A Ripple from the Storm

Four years passed between the publication of A Proper Marriage and A Ripple from the Storm, the third volume in Doris Lessing’s Children of Violence series, during which Lessing wrote Retreat to Innocence, the novel she later disowned, a collection of short stories, The Habit of Loving, and a memoir, Going Home. By the end of the ironically titled A Proper Marriage, the world was at war, and Martha’s marriage to Douglas Knowell existed only in name as she had left both him and her young child. To others it might appear her husband had been supplanted by one of the many RAF officers now stationed in the colony – and, indeed, Martha is having an affair with one of them – but he has been more firmly ousted by her increasingly radical political beliefs and her desire to forge her own identity.

Lessing makes this political focus clear from the novel’s opening scene – a meeting of ‘Aid for Our Allies’, which raises money for the Russian war effort, and is one of the organisations which Martha and her fellow Communists participate in and hope to influence. This Communist group, which has only recently declared itself a ‘party’, is few in number: here we meet her lover, William, Jackie (another RAF officer), Marjorie, Jasmine and Anton Hesse, a German exile. Jackie is the most charismatic, but he is also the most chaotic, as we see when he tells the committee of ‘Aid for Our Allies’ they are “cowardly, lily-livered social democrats” and they promptly resign.

As the Communist group expands, tensions occur between the RAF members, who come and go as they are posted, and the ‘colonials’. These are, in part, class tensions as some of the airmen are working class whereas none of the settlers are, the working class of the colony being black. We see this in Martha’s experience with Bill, who speaks to her as if “patiently explaining to an imbecile” with:

“…a soft jeer. Bill Bruett had cast Martha in the role of ‘middle class comrade’ and never let her forget it.”

(Martha being assign identities by men is a constant theme of the novel). The RAF members also tend more towards action and this often clashes with party discipline, infuriating Anton.  When Bill explains why they spend more time than the allocated one afternoon a week in the coloured quarter (“There are so many things to do: people in trouble, and the women want advice about their children”) Anton replies:

“How many Coloured people are there in this colony? A few thousand. They are unimportant, economically and politically.”

Anton’s analytical approach makes him appear cold and unfeeling, and also at times ridiculous, for example when he insists that because the group voted to keep the party secret it should be kept secret even when everyone knows about it. During ‘criticism’ he is described as “an arrogant, stiff-necked, domineering bastard,” albeit with an element of humour. All the more surprising, then, that Martha ends up marrying him – though ideas of marriage are clearly in the air as at one point she comments:

“That means that all the RAF members have proposed to us all in the last month.”

It follows Anton looking after her when she falls ill:

“Suddenly he’s human. She was also thinking: Suppose he is in love with me? The thought was half exciting, half pure panic.”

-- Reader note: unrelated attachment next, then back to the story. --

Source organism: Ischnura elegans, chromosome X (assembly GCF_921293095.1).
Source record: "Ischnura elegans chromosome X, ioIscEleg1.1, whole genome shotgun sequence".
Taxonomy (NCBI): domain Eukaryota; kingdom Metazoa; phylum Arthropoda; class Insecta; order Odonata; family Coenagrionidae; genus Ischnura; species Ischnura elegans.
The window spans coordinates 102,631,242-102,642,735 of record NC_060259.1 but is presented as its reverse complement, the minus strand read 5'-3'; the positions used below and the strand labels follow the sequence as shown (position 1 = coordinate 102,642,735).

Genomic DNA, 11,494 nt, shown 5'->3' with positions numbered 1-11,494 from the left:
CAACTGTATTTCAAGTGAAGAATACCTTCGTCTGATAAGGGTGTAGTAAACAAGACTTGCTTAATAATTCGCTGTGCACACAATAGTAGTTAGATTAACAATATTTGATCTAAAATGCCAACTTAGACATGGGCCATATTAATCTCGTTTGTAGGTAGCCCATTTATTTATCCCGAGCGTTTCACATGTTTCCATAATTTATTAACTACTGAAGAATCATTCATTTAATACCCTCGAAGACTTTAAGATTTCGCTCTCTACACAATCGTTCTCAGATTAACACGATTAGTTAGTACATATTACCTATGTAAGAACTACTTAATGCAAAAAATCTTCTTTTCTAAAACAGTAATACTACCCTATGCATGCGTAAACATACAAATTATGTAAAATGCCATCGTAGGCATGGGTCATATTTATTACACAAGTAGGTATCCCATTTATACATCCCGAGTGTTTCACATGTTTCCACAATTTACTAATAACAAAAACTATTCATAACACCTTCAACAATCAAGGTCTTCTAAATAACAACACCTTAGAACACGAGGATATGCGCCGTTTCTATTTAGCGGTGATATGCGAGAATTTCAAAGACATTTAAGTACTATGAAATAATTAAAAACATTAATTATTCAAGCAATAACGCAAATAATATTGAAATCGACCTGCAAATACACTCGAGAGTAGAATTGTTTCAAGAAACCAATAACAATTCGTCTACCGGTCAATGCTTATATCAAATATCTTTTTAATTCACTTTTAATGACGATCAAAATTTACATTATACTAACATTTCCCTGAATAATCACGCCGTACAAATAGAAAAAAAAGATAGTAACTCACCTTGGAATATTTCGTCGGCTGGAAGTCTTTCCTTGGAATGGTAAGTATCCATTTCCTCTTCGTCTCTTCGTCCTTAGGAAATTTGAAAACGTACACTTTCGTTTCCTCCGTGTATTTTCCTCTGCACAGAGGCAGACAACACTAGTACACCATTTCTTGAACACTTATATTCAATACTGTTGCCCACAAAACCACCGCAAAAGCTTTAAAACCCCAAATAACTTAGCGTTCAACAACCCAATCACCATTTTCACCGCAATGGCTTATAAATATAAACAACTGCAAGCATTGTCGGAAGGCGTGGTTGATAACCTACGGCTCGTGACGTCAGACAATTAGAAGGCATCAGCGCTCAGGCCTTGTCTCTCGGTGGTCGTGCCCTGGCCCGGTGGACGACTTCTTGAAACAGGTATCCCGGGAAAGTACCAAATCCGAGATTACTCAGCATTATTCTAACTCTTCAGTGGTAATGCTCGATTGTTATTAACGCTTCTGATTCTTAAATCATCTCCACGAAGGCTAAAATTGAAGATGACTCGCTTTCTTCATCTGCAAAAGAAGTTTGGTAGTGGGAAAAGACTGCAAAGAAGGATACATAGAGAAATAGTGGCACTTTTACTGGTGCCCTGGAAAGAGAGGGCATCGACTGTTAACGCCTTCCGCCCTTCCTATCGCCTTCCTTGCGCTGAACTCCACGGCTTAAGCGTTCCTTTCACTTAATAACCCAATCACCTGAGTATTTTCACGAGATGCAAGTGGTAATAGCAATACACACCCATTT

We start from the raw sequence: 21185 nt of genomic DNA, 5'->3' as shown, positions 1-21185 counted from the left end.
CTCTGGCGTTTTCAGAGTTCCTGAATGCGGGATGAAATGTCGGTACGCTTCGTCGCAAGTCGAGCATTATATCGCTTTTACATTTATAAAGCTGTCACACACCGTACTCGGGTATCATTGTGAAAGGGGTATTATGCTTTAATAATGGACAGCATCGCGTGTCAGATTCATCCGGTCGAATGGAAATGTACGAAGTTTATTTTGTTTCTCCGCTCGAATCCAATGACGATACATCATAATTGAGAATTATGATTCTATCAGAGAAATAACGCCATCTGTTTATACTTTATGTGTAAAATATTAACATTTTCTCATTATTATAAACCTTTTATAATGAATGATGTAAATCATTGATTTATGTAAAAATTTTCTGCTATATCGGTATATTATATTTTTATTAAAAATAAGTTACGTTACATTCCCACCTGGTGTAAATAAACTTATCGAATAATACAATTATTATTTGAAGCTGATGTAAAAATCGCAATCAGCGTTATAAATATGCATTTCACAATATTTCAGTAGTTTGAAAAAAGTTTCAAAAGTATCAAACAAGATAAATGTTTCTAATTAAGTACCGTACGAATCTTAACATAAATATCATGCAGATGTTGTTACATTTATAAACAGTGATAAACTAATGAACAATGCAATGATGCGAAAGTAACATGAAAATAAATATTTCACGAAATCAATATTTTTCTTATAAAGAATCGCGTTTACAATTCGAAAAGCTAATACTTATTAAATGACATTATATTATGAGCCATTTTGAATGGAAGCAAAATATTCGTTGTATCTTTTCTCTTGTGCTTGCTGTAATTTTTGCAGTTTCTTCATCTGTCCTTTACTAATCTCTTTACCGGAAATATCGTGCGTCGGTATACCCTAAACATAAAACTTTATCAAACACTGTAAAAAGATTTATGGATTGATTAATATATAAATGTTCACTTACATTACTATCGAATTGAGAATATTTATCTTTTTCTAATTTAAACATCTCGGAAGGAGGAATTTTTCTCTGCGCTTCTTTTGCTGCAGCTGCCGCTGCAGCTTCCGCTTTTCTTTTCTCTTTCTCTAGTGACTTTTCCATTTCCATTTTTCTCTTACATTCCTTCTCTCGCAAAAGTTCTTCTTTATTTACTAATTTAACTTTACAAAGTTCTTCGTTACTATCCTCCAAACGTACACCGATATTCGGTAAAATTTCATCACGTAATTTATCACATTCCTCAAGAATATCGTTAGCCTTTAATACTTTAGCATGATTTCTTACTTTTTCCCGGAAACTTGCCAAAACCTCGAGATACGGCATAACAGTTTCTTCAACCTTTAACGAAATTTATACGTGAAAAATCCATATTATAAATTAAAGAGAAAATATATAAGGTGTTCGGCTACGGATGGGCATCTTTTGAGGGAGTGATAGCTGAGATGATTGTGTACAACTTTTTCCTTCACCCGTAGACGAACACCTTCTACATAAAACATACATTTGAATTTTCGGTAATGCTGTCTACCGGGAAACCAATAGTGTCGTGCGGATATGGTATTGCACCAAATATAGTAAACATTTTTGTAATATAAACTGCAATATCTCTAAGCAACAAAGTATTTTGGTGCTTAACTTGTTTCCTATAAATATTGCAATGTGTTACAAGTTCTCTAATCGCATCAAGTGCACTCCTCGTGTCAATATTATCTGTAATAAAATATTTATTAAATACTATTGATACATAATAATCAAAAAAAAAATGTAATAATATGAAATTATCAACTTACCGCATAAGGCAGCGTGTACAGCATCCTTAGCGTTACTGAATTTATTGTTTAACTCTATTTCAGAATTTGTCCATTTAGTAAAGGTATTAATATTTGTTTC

As with her previous marriage, the agency seems to be entirely with the man, though she is also influenced by her duty to the party. Already one of the RAF members, Andrew, has married an unmarried pregnant woman, Maisie, because she does not want to have an abortion. Typically, on the day of her wedding, Martha goes to an important meeting immediately after the ceremony. Once they are married, she talks about how “outwardly she was affectionate and compliant with her husband” suggesting the continued disparity between how she lives her life and the life she longs to live, which she still cannot articulate. In this sense she is torn in two:

“Martha watched in herself the growth of an extraordinarily unpleasant and upsetting emotion, a self-mockery, a self-parody, as if she both allowed herself an emotion she did not approve of, allowed it and enjoyed it, but at the same time cancelled it out by the mockery.”

This uncertainty, Martha’s constant questing for something better, is the series’ greatest strength. We see it both in her personal life, and in her political journey. Lessing does not pretend there are easy answers. In particular, there are disagreements about how the Communists can help the black population – some want direct action, but the others argue that this will simply lead to the RAF members being posted, and Anton being interned. Instead, they work with the Labour party to allow black membership – in a segregated group. (Lessing also personalises this problem by having one of the RAF men visit the black community one night in the name of ‘friendship’). Of course, for many readers the politics will be out-dated, but Lessing is very good on the dynamics of political groups, and how the political mixes with the personal. By the novel’s end Martha is “overwhelmed with futility,” her innocence further eroded, and no clearer to understanding who she is.

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2 Responses to “A Ripple from the Storm”

  1. kaggsysbookishramblings Says:

    Sounds like this series is definitely worth exploring Grant – and is probably what we would now call autofiction!

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